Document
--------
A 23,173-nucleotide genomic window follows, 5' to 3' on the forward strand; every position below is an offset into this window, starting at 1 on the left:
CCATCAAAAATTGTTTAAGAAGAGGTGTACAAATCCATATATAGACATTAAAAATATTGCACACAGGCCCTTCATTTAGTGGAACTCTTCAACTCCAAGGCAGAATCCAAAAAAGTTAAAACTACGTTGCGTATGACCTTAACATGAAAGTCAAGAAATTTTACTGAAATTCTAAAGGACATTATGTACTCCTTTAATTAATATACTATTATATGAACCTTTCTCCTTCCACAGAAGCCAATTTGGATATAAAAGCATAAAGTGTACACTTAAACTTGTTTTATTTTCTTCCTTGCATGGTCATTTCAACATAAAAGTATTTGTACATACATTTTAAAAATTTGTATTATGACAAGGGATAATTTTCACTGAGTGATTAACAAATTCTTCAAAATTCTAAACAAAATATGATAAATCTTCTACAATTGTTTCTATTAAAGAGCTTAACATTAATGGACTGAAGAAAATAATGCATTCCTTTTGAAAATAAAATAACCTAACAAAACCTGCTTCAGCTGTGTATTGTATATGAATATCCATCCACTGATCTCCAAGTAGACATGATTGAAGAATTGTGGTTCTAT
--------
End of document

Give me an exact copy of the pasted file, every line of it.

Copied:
A 23,173-nucleotide genomic window follows, 5' to 3' on the forward strand; every position below is an offset into this window, starting at 1 on the left:
CCATCAAAAATTGTTTAAGAAGAGGTGTACAAATCCATATATAGACATTAAAAATATTGCACACAGGCCCTTCATTTAGTGGAACTCTTCAACTCCAAGGCAGAATCCAAAAAAGTTAAAACTACGTTGCGTATGACCTTAACATGAAAGTCAAGAAATTTTACTGAAATTCTAAAGGACATTATGTACTCCTTTAATTAATATACTATTATATGAACCTTTCTCCTTCCACAGAAGCCAATTTGGATATAAAAGCATAAAGTGTACACTTAAACTTGTTTTATTTTCTTCCTTGCATGGTCATTTCAACATAAAAGTATTTGTACATACATTTTAAAAATTTGTATTATGACAAGGGATAATTTTCACTGAGTGATTAACAAATTCTTCAAAATTCTAAACAAAATATGATAAATCTTCTACAATTGTTTCTATTAAAGAGCTTAACATTAATGGACTGAAGAAAATAATGCATTCCTTTTGAAAATAAAATAACCTAACAAAACCTGCTTCAGCTGTGTATTGTATATGAATATCCATCCACTGATCTCCAAGTAGACATGATTGAAGAATTGTGGTTCTAT